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Old 13-09-2008, 08:40 AM
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RB (Andrew)
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Quote:
Originally Posted by rally View Post
1200 x 1.6 = EFL 1920 f5.6 @ <> $90,000
Vs
Olympus (4/3rds sensor)
800 x 2.0 = EFL 1600 f5.6 @ <> $10,000 (320mm behind !)

EFL = effective focal length at equivalent 35mm

But the crop factor does yield a real increase in image magnification at the CCD
In the case of a 4/3rds sized CCD as used by Olympus - that is the full image circle at the CCD and the Olympus lenses are designed only for that image circle - so you are not actually losing any area of the image at all.

The other thing is the Olympus lenses are telecentric and designed for digital although the Sigma is only 'optimised' for digital but does have all the antireflective coatings needed for CCDs (but not needed for film)

Whereas I suspect the older Canon design has neither a true telecentric light path nor the coatings - but being a long focal length the light path is probably telecentric enough for that not to matter.

Its all moot really, and I fear a hijacking of the OP's thread !
. . . but for someone who wants this sort of reach (sporting and wildlife) its a real consideration that is cost effectively satisfied without loss of image quality or speed by using that combination of 4/3rds camera and lens.
I would be game enough to venture that the IQ is at least equal or better, simply due the use of coatings which will enhance contrast - but I havent looked at the Canon MTF charts - if they exist for digital.
Its just about poinmting out that cheaper options exist for the common man to achieve the same sort of result without any loss in IQ or speed.

Cheers

Rally

PS - plus you can actually carry the Olympus rig around on a tripod with a gimbal mount by yourself !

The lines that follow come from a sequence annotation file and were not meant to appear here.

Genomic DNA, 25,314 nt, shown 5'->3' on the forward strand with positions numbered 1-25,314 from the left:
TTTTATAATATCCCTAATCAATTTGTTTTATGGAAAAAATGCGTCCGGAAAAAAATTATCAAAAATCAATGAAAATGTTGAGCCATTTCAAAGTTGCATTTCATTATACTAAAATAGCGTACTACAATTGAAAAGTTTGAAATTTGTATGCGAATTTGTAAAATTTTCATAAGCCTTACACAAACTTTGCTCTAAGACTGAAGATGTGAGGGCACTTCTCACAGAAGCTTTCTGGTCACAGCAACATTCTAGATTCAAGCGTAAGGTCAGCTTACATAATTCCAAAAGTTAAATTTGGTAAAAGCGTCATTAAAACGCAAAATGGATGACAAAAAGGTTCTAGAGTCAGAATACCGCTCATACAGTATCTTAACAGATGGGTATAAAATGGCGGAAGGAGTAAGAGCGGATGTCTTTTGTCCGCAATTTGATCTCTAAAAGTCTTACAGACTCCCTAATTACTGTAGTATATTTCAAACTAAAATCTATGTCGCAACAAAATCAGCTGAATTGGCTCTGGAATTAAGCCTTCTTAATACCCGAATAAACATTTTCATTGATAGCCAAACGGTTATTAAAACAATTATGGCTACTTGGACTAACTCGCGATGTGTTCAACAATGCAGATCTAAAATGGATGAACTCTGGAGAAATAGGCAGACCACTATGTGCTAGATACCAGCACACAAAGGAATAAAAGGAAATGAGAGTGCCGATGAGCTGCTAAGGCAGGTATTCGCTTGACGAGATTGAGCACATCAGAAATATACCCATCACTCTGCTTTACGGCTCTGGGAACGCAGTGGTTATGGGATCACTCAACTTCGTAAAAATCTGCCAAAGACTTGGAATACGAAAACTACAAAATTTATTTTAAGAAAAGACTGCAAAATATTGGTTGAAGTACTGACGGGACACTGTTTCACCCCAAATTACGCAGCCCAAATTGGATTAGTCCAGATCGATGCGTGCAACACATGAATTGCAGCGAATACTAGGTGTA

I agree that there are cheaper alternatives, I'm not arguing money, LOL just about any lens on the market is cheaper than the Canon 1200mm.

My point is that a crop factor is just that, a crop of the actual FOV and does not yield any 'true' magnification, for example on any of the main stream crop bodies by Canon, Nikon etc.
http://digital-photography-school.co...tor-explained/

The Four Thirds system developed by Olympus & Kodak tried to achieve a hybrid magnification factor by combining a smaller sensor and 4:3 aspect ratio as opposed to 3:2 and then developing specific lenses for that sensor to achieve the 2x factor.
Yes they added special coatings and made the lenses telecentric but making a sensor smaller is not going to help noise performance IMO.

How popular is the four thirds system amongst professionals?
Do you see many used at events like the Olympics where they need the image IQ and reach? Don't think so.
Would I want to use a four thirds system for my astro imaging.... no.
I would and do however use Canon DSLRs and lenses for my purposes.

I suspect that the Four Thirds system is an alternative for those that just want a more compact system but is not really preferred in the main stream amateur and pro sectors IMO.

The image quality of the new Nikons and hopefully soon Canon bodies are by far the best to date.

It's also no coincidence that medium format achieves even higher IQ than any of these, why?

Sorry I know it's become a drawn out discussion but it's good to discuss things, and I'm not by any means an expert but love to hear other opinions and share ideas.

Cheers.
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